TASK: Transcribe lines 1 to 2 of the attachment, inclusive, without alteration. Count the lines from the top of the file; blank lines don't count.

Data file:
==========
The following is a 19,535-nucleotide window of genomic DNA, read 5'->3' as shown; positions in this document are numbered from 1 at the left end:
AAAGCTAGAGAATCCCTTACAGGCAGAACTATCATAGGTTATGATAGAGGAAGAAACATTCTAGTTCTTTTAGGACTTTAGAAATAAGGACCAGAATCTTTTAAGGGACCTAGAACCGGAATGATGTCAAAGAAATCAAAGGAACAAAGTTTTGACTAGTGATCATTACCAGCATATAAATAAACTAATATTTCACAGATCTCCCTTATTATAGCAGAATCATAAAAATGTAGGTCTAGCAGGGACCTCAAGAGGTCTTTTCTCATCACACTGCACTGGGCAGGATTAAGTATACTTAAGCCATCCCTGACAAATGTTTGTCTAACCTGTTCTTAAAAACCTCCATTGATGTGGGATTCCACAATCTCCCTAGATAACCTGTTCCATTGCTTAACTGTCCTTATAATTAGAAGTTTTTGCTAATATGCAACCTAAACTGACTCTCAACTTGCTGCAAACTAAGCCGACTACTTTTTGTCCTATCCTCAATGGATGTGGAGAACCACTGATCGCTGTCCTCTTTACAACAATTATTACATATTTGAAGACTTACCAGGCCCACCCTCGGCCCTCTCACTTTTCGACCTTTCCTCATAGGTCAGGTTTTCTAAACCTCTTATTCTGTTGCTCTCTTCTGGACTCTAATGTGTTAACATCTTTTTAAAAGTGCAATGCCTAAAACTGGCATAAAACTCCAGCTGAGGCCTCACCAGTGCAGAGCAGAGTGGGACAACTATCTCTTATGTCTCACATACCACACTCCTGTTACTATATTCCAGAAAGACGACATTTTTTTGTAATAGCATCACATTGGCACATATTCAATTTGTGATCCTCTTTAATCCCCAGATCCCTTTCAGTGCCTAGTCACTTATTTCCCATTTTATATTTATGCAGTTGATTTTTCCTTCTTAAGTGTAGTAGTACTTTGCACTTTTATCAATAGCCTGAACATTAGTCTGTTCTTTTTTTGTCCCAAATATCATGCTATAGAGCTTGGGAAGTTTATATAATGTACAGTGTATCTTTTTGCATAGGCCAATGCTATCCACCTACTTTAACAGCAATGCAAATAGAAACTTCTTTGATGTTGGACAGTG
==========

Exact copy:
The following is a 19,535-nucleotide window of genomic DNA, read 5'->3' as shown; positions in this document are numbered from 1 at the left end:
AAAGCTAGAGAATCCCTTACAGGCAGAACTATCATAGGTTATGATAGAGGAAGAAACATTCTAGTTCTTTTAGGACTTTAGAAATAAGGACCAGAATCTTTTAAGGGACCTAGAACCGGAATGATGTCAAAGAAATCAAAGGAACAAAGTTTTGACTAGTGATCATTACCAGCATATAAATAAACTAATATTTCACAGATCTCCCTTATTATAGCAGAATCATAAAAATGTAGGTCTAGCAGGGACCTCAAGAGGTCTTTTCTCATCACACTGCACTGGGCAGGATTAAGTATACTTAAGCCATCCCTGACAAATGTTTGTCTAACCTGTTCTTAAAAACCTCCATTGATGTGGGATTCCACAATCTCCCTAGATAACCTGTTCCATTGCTTAACTGTCCTTATAATTAGAAGTTTTTGCTAATATGCAACCTAAACTGACTCTCAACTTGCTGCAAACTAAGCCGACTACTTTTTGTCCTATCCTCAATGGATGTGGAGAACCACTGATCGCTGTCCTCTTTACAACAATTATTACATATTTGAAGACTTACCAGGCCCACCCTCGGCCCTCTCACTTTTCGACCTTTCCTCATAGGTCAGGTTTTCTAAACCTCTTATTCTGTTGCTCTCTTCTGGACTCTAATGTGTTAACATCTTTTTAAAAGTGCAATGCCTAAAACTGGCATAAAACTCCAGCTGAGGCCTCACCAGTGCAGAGCAGAGTGGGACAACTATCTCTTATGTCTCACATACCACACTCCTGTTACTATATTCCAGAAAGACGACATTTTTTTGTAATAGCATCACATTGGCACATATTCAATTTGTGATCCTCTTTAATCCCCAGATCCCTTTCAGTGCCTAGTCACTTATTTCCCATTTTATATTTATGCAGTTGATTTTTCCTTCTTAAGTGTAGTAGTACTTTGCACTTTTATCAATAGCCTGAACATTAGTCTGTTCTTTTTTTGTCCCAAATATCATGCTATAGAGCTTGGGAAGTTTATATAATGTACAGTGTATCTTTTTGCATAGGCCAATGCTATCCACCTACTTTAACAGCAATGCAAATAGAAACTTCTTTGATGTTGGACAGTG